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1 January 2005 AVIAN CHOLERA IN WATERFOWL: THE ROLE OF LESSER SNOW AND ROSS'S GEESE AS DISEASE CARRIERS IN THE PLAYA LAKES REGION
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Abstract

We collected samples from apparently healthy geese in the Playa Lakes Region (USA) during the winters of 2000–01 and 2001–02 to determine whether carriers of Pasteurella multocida, the bacterium that causes avian cholera, were present in wild populations. With the use of methods developed in laboratory challenge trials (Samuel et al., 2003a) and a serotype-specific polymerase chain reaction method for identification of P. multocida serotype 1, we found that a small proportion of 322 wild birds (<5%) were carriers of pathogenic P. multocida. On the basis of serology, an additional group of these birds (<10%) were survivors of recent avian cholera infection. Our results confirm the hypothesis that wild waterfowl are carriers of avian cholera and add support for the hypothesis that wild birds are a reservoir for this disease. In concert with other research, this work indicates that enzootic infection with avian cholera occurs in lesser snow goose (Chen caerulescens caerulescens) populations throughout their annual cycle. Although fewer Ross's geese (Chen rossii) were sampled, we also found these birds were carriers of P. multocida. Even in the absence of disease outbreaks, serologic evidence indicates that chronic disease transmission and recent infection are apparently occurring year-round in these highly gregarious birds and that a small portion of these populations are potential carriers with active infection.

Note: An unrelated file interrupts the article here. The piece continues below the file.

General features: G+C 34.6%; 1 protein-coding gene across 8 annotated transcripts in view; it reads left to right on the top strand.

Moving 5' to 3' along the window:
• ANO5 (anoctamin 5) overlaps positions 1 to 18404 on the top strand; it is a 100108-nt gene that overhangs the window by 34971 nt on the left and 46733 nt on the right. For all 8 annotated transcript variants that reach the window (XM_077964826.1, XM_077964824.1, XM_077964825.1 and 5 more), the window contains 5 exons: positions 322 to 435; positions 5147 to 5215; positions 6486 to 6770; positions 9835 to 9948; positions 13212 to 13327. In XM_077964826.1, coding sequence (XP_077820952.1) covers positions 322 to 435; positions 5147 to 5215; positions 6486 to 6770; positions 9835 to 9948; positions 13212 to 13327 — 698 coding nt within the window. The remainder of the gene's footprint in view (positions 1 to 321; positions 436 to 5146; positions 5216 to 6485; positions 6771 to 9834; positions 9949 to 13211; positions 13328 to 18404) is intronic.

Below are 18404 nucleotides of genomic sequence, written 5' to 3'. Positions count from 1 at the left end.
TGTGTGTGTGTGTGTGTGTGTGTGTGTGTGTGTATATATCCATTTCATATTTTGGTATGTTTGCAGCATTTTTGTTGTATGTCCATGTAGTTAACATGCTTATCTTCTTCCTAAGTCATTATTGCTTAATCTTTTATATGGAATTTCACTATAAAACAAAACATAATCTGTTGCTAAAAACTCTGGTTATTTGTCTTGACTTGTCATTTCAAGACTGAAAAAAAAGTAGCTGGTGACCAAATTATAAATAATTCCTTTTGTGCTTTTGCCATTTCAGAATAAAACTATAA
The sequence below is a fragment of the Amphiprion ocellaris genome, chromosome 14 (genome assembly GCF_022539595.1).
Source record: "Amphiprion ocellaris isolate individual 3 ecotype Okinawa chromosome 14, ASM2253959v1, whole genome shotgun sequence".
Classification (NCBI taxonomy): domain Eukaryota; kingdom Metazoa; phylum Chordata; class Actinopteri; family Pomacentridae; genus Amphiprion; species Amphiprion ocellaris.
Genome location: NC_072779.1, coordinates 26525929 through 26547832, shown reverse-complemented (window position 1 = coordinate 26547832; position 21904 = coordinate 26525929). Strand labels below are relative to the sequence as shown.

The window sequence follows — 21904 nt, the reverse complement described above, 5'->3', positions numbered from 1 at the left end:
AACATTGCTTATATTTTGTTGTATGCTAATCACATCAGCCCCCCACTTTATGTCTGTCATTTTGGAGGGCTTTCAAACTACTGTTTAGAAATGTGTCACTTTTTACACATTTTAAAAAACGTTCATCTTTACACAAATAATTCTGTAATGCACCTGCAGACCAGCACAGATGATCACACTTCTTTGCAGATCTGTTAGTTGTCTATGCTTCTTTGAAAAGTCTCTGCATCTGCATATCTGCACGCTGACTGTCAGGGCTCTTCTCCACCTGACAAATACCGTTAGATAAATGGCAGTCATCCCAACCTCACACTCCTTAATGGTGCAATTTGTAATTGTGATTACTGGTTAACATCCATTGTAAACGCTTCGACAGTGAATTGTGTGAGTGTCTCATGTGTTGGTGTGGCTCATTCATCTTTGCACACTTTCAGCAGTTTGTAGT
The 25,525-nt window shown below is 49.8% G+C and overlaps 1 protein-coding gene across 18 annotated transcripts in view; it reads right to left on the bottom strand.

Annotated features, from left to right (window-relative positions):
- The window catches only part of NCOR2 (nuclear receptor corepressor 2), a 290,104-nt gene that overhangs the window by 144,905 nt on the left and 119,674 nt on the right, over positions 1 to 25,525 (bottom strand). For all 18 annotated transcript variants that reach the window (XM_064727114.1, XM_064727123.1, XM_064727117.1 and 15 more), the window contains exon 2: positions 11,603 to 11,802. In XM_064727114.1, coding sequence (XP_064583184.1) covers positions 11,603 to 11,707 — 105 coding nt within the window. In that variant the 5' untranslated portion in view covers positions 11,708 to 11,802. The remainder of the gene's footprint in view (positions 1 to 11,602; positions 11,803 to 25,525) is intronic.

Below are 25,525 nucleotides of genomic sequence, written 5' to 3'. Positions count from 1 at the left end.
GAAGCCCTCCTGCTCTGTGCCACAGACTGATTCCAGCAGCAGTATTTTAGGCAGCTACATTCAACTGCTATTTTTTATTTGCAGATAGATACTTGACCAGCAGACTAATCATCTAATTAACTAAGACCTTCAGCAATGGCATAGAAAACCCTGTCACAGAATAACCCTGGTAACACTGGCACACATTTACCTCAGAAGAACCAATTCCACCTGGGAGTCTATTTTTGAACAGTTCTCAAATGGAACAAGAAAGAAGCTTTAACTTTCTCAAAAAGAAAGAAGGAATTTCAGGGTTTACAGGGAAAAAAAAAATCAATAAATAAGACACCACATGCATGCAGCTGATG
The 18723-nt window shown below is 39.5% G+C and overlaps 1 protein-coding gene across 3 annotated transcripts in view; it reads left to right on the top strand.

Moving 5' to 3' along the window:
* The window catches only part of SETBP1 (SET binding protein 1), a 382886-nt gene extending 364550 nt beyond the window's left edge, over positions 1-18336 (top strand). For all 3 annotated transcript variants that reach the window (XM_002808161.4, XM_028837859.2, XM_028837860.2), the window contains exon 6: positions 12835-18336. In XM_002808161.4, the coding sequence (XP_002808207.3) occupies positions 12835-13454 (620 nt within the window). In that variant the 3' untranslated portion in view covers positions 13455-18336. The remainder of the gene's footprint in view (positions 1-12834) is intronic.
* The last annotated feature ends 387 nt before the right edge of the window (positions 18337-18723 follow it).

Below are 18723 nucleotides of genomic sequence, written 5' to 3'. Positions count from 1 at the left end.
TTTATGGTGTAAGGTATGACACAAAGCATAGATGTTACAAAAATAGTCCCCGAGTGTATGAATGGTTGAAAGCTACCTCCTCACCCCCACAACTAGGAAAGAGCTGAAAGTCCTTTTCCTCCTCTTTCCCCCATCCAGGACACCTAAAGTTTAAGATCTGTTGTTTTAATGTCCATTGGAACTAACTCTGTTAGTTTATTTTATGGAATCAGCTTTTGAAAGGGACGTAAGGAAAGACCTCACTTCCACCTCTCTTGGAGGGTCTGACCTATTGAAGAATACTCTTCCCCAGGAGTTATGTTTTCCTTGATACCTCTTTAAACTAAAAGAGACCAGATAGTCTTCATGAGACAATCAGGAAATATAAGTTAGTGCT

Samuel, Shadduck, Goldberg, and Johnson: AVIAN CHOLERA IN WATERFOWL: THE ROLE OF LESSER SNOW AND ROSS'S GEESE AS DISEASE CARRIERS IN THE PLAYA LAKES REGION
Michael D. Samuel, Daniel J. Shadduck, Diana R. Goldberg, and William P. Johnson "AVIAN CHOLERA IN WATERFOWL: THE ROLE OF LESSER SNOW AND ROSS'S GEESE AS DISEASE CARRIERS IN THE PLAYA LAKES REGION," Journal of Wildlife Diseases 41(1), 48-57, (1 January 2005). https://doi.org/10.7589/0090-3558-41.1.48
Received: 2 April 2004; Published: 1 January 2005
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